My gradient block is in the frame, along with the Intended Audience line and the description, but Intended Audience and the description are indented .25". That’s half the illustion. Then Lesson Content gets tabbed, not indented. The Lesson Content line begins with a left justified tab, then the words Lesson Content, then a right justified tab. That’s how that entire line can get an underline. You can put an underline on words and tabs, but you can’t put them outside of an indent.

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I finally managed to make this work, and it includes an outdent from the text frame for the green box.

  • Flow the text in with a blank line above the LESSON CONTENT line.
  • Change the blank line from flush left to flush (align) right. This is important.
  • Increase the paragraph spacing above the blank line to X. (X represents whatever numerical value you might need.)
  • Remove any paragraph indent from the blank and LESSON CONTENT lines.
  • Create the box with the fill, then paste (anchor) it into the blank line space. Because that line is set to flush right, you’ll be able to pull the box to the left, beyond the edge of the text frame. If the outdent doesn’t work, make sure the paragraph is set to flush/align right.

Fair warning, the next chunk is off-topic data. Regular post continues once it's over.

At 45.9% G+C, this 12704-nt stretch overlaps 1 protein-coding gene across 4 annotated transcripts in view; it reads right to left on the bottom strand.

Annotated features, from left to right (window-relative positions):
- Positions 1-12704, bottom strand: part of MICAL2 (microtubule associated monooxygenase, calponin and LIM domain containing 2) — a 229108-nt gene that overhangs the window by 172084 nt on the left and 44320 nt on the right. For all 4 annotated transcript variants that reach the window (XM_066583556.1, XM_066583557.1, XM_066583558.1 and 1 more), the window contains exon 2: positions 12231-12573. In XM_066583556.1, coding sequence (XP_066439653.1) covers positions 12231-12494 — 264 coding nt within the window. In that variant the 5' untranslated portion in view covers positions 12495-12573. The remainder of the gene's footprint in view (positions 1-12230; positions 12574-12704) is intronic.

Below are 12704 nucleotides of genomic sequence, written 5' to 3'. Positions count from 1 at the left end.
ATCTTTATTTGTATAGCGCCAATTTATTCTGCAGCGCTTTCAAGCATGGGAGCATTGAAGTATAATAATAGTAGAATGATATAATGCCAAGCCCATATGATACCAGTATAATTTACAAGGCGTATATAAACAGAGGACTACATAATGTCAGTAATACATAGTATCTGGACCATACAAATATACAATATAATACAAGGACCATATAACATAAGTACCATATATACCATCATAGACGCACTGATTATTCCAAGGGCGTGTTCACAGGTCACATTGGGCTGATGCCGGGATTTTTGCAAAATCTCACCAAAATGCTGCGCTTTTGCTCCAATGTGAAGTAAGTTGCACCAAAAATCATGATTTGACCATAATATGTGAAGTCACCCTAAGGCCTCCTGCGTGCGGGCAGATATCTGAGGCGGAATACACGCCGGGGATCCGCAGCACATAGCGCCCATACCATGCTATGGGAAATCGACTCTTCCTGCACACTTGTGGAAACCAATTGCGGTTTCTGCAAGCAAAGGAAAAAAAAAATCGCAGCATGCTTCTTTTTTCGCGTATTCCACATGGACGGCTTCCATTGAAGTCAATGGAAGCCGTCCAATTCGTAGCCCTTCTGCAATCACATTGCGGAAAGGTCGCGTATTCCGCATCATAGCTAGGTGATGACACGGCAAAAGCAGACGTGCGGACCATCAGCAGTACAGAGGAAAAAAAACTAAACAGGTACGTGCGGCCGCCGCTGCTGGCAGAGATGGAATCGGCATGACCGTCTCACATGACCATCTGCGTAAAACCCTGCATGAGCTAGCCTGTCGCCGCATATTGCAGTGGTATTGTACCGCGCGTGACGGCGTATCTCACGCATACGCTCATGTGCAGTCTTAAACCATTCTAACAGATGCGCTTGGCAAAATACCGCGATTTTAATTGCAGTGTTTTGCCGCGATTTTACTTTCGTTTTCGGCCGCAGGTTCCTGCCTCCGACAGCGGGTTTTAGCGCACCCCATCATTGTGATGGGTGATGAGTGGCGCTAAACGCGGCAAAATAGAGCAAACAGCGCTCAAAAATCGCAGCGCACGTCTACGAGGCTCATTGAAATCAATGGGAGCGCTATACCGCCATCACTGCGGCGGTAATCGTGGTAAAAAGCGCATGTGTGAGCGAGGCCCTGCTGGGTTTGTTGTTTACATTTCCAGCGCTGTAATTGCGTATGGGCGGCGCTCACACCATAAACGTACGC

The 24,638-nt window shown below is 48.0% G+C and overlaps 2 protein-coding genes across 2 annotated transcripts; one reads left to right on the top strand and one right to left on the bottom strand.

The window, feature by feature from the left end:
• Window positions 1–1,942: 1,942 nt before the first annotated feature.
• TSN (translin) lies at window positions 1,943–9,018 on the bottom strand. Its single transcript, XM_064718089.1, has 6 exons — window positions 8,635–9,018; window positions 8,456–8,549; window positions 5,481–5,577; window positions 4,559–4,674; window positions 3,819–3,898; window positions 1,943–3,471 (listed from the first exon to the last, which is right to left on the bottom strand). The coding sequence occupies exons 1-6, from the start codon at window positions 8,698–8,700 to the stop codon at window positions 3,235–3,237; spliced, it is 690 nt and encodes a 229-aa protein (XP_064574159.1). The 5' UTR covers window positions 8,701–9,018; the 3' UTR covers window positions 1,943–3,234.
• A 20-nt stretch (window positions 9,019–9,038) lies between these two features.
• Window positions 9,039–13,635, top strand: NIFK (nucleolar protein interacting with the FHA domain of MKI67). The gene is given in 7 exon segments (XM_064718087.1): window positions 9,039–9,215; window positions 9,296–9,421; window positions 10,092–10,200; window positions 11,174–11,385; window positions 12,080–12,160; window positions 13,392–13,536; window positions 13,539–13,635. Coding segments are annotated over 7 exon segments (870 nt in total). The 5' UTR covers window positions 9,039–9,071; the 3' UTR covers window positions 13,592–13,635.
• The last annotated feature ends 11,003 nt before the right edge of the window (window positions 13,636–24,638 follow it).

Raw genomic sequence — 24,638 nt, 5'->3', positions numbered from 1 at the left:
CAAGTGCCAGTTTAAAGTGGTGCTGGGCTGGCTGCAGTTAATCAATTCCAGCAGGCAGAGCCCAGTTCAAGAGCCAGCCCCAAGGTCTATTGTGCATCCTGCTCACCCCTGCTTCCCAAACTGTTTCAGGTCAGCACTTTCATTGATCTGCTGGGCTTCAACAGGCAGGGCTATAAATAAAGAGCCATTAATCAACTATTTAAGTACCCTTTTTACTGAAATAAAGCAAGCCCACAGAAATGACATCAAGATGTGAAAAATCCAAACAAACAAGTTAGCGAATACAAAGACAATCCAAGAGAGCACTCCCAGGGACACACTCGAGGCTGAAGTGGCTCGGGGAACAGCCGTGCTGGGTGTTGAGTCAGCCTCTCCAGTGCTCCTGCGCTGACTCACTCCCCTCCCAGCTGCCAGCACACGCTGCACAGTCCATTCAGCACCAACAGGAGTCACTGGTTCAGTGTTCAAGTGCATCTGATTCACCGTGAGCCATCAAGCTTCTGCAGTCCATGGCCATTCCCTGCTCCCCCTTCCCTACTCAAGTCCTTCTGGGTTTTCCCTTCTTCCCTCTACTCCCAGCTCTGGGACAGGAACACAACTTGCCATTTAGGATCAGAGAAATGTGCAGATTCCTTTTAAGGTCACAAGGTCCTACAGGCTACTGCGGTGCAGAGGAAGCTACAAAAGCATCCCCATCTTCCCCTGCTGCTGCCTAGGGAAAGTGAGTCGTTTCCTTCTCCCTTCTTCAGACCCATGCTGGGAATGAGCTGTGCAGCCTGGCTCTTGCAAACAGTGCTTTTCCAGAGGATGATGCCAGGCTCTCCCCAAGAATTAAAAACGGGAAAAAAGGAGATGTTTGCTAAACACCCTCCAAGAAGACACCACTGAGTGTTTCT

• Reduce the leading of the LESSON CONTENT line to 0 (zero).
  • Increase the paragraph space beneath the LESSON CONTENT line by X.
  • Increase the character shift upward by X

You’ll need to play around with those X values to get the line spacings you want. They’re all adjustable once you’re finished with the steps above, which don’t need to be done in the order I’ve listed them.

If you can assign all this to a style or two, that would be great. However, I haven’t tried that.

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It’s really not hard to do